Pro: China is analogous to the US for most of our history until WWII - a place the world outsourced production and jobs to. Like us, they are now poised to deploy immense wealth in a single-minded effort to upgrade other sectors. They still possess untapped labor resources and growing political and economic clout. They may even leverage their ties to other emerging economies (like Africa) to force concessions on trade from the First World. In two decades, China could be #1.
Finally, to complete the confusion, the insights of James Fallows, who has lived and reported from China brilliantly for several years.
China is down. It is not out. This has important implications for America.
If China were truly like the old Soviet Union, the coming mass unemployment might be the shock that finally turned the people against their rulers. If it were truly like Japan, it might spend a decade or two chugging along but not aligning its systems to new international realities. In either case, Americans might feel sorry for China’s still-impoverished masses—but less worried about its competitive challenge.
I suspect that China will be like neither. Most of its people will still be very poor. Most of the jobs they hold—when they have jobs—will still be near the bottom of the global value chain. But they will not, I believe, be in fundamental revolt against the country’s governing system. And the companies they create, manage, and work for will be constantly trying to improve their position on that value chain. Two years ago, after reporting on factories in Shenzhen, I described an economic symbiosis in which Chinese workers assembled many of the world’s products—while inventors, designers, shareholders, and consumers from America or other rich countries got the lion’s share of the financial returns. It is the announced policy of the Chinese government, and of many Chinese companies, to keep more of the rewards in China.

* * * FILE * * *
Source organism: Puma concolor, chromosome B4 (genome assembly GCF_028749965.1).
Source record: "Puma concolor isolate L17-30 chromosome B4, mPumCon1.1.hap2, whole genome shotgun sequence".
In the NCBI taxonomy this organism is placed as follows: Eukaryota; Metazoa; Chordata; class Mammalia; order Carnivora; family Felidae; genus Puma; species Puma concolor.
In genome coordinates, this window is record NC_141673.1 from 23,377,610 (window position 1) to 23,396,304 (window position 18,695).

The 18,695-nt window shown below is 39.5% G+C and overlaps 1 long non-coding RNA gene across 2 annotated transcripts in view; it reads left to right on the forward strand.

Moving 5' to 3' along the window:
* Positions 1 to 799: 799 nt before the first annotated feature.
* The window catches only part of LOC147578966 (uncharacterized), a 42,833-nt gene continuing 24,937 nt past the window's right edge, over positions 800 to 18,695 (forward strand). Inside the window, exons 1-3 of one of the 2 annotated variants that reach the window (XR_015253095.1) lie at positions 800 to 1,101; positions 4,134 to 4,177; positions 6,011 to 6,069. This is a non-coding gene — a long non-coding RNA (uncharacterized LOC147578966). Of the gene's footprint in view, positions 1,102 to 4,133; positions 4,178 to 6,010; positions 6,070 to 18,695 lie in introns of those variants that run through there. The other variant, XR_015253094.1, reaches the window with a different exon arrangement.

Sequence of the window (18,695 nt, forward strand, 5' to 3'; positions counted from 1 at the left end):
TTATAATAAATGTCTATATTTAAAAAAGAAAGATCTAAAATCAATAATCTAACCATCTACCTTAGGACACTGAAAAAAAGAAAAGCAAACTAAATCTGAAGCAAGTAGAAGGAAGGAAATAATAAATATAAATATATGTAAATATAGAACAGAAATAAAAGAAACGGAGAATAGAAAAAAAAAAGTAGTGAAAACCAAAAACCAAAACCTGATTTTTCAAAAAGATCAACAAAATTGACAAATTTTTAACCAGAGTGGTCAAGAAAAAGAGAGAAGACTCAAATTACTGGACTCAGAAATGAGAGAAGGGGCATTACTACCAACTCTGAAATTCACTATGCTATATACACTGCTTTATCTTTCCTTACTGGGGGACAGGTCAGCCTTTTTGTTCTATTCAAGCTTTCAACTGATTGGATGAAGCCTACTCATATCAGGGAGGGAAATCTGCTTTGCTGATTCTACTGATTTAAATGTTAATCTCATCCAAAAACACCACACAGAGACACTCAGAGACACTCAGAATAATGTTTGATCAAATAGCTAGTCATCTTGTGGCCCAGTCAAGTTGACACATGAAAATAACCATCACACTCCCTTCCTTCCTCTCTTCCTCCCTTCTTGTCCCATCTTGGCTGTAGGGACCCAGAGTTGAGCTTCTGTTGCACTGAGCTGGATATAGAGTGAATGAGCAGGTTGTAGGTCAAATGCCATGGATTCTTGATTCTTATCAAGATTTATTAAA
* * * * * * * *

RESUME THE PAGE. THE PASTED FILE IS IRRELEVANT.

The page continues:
Outsiders can rightly criticize the Chinese government if it tries to sneak in new export subsidies or push the RMB’s value back down. But no one can criticize its ambition to increase the rewards for its people’s work. Many Chinese companies will fail or make mistakes under today’s intense pressure. But many are using the moment to prepare for their next advance. The question for Americans to think about is how we are using the same moment. [More]
It is hard to imagine a meltdown of social order and politcal structure in China given the relative lack of familiarity with much of what we consider typical democratic reforms. It would also seem likely the West will think twice about applying much pressure diplomatically (and we have little economic influence right now) to force reforms from the outside.
Nonetheless, I think much of opinion of Chinese leadership capability to be overestimated simply because the process is obscure at the top of their system. Chinese leaders remain capable of enormous blunders that could stagger their development, just as the West has discovered recently.
In the end, like every other nation in the increasingly interlinked global economy, China's future will be groping in the dark, coping with conflicting and formidable demographic pressure and struggling to control the rapidly advancing flow of information to a population eager to learn more.
In short, don't extrapolate China from past data points. Don't look at it as a monolithic entity. And above all, spend as much time as possible studying all the information we can get. The constant for China will be unpredictability.